It was on this day that I learned the true lesson of sharing and witnessed the only miracle I have seen with my own eyes. I was in the kitchen making lunch for my husband and his brothers when I saw my six-year old son, Billy, walking toward the woods. He wasn't walking with the usual carefree abandon of a youth but with a serious purpose. I could only see his back. He was obviously walking with a great effort...trying to be as still as possible.

Minutes after he disappeared into the woods, he came running out again, toward the house. I went back to making sandwiches; thinking that whatever task he had been doing was completed. Moments later, however, he was once again walking in that slow purposeful stride toward the woods. This activity went on for an hour: walk carefully to the woods, run back to the house. Finally I couldn't take it any longer and I crept out of the house and followed him on his journey (being very careful not to be he was obviously doing important work and didn't need his Mommy checking up on him).

He was cupping both hands in front of him as he walked; being very careful not to spill the water he held in them...maybe two or three tablespoons were held in his tiny hands. I sneaked close as he went into the woods. Branches and thorns slapped his little face but he did not try to avoid them. He had a much higher purpose.

As I leaned in to spy on him, I saw the most amazing site. Several large deer loomed in front of him. Billy walked right up to them. I almost screamed for him to get away. A huge buck with elaborate antlers was dangerously close. But the buck did not threaten him...he didn't even move as Billy knelt down. And I saw a tiny fawn laying on the ground, obviously suffering from dehydration and heat exhaustion, lift its head with great effort to lap up the water cupped in my beautiful boy's hand.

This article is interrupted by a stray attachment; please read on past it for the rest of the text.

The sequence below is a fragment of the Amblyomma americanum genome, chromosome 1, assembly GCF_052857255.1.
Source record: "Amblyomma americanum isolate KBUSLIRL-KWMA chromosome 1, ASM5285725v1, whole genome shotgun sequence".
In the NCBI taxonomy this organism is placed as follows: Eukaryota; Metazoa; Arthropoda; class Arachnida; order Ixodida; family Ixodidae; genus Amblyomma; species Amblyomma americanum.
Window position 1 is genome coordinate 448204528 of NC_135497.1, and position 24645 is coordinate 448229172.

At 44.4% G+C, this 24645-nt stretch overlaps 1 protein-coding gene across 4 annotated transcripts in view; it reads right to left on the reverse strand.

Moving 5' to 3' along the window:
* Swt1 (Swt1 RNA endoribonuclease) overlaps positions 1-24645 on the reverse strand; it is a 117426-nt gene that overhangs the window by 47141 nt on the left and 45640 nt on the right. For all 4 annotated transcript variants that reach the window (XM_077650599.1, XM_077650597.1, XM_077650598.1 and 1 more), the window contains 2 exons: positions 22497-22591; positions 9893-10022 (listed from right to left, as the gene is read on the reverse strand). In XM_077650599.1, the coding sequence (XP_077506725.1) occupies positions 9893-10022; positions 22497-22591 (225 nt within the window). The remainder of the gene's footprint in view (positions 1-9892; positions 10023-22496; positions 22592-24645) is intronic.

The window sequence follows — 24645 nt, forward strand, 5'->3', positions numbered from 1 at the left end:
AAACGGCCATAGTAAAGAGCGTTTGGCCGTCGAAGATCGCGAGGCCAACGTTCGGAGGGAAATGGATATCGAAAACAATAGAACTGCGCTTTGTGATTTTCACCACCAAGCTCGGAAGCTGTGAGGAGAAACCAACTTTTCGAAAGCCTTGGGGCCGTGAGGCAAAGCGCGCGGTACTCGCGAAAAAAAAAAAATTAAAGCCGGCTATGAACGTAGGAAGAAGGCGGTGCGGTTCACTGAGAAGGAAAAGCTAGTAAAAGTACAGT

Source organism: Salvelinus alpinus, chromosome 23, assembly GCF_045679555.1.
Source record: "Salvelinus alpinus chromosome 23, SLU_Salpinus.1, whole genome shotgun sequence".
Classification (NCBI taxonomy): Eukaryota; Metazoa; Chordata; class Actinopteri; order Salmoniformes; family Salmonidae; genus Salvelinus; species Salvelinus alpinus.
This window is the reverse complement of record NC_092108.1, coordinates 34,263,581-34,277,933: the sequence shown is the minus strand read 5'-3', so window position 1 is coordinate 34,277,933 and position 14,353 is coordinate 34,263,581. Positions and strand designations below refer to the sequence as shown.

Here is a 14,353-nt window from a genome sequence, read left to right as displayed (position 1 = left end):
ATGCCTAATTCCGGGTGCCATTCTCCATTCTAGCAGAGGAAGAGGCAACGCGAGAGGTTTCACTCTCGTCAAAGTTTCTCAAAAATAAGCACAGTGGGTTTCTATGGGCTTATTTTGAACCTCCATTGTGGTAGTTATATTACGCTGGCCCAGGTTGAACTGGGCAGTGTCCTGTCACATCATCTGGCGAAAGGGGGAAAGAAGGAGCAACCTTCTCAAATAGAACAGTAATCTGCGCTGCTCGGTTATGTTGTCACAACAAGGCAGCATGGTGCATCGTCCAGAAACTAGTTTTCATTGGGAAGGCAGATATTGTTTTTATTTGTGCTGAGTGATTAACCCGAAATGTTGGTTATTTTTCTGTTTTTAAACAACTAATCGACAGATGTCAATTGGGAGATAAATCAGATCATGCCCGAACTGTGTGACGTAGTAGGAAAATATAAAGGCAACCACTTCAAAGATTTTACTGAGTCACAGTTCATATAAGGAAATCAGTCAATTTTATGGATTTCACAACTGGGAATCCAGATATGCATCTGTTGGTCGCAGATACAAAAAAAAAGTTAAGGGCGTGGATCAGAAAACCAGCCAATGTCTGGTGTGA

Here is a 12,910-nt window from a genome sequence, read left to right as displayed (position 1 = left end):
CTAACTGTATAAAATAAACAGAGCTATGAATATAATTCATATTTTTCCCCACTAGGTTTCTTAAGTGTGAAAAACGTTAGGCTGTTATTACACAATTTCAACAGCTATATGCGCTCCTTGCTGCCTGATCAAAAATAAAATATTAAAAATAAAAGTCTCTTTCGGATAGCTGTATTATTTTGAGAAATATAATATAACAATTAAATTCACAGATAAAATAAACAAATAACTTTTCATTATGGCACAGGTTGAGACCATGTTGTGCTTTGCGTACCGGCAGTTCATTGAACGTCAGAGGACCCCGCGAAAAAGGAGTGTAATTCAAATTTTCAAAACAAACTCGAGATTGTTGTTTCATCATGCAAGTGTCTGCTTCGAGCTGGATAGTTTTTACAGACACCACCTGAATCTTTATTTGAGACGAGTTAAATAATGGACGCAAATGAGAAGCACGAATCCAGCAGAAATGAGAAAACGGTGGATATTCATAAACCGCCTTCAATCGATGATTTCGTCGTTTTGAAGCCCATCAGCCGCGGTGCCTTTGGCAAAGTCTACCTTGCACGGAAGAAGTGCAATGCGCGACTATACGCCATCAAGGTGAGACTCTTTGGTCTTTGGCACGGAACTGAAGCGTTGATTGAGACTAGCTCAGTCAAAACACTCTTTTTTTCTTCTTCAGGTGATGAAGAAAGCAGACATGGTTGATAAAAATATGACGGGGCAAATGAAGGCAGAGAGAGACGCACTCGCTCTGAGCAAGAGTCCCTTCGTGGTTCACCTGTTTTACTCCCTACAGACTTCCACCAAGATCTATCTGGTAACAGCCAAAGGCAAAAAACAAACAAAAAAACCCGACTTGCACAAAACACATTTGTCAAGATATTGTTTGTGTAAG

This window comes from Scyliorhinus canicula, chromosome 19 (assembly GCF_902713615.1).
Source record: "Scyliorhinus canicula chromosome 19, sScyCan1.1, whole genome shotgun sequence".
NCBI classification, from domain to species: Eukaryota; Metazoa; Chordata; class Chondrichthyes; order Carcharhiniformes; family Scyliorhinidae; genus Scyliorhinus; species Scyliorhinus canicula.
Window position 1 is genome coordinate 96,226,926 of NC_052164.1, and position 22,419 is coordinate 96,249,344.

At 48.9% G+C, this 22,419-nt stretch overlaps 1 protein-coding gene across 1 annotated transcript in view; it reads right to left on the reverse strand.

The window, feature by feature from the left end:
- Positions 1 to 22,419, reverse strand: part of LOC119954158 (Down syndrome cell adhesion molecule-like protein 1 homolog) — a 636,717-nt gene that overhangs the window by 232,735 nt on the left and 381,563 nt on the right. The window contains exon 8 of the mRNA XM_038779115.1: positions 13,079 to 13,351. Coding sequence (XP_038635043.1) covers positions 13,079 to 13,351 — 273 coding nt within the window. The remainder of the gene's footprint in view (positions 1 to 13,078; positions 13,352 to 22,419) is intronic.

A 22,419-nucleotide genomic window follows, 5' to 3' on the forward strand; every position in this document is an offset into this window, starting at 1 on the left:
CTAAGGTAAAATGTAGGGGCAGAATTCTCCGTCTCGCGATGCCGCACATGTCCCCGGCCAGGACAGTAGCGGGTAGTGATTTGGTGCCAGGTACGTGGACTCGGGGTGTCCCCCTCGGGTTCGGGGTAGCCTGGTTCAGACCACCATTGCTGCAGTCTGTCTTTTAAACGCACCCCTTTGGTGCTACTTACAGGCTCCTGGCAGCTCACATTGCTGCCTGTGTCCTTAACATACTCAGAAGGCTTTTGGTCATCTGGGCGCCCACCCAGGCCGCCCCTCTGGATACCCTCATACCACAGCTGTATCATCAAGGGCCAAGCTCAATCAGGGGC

When the water was gone, Billy jumped up to run back to the house and I hid behind a tree. I followed him back to the house; to a spigot that we had shut off the water to. Billy opened it all the way up and a small trickle began to creep out. He knelt there, letting the drip drip slowly fill up his makeshift "cup", as the sun beat down on his little back. And it came clear to me. The trouble he had gotten into for playing with the hose the week before. The lecture he had received about the importance of not wasting water. The reason he didn't ask me to help him.

It took almost twenty minutes for the drops to fill his hands. When he stood up and began the trek back, I was there in front of him. His little eyes just filled with tears. "I'm not wasting", was all he said. As he began his walk, I joined him...with a small pot of water from the kitchen. I let him tend to the fawn. I stayed away. It was his job.

I stood on the edge of the woods watching the most beautiful heart I have ever known working so hard to save another life. As the tears that rolled down my face began to hit the ground, they were suddenly joined by other drops...and more drops...and more. I looked up at the sky. It was as if God, himself, was weeping with pride. Some will probably say that this was all just a huge coincidence. That miracles don't really exist. That it was bound to rain sometime. And I can't argue with that...I'm not going to try. All I can say is that the rain that came that day saved our farm...just like that actions of one little boy saved another.

-Author Unknown-

Friday, May 21, 2010


Throughout our lives we are blessed with spiritual experiences, some of which are very sacred and confidential, and others, although sacred, are meant to be shared.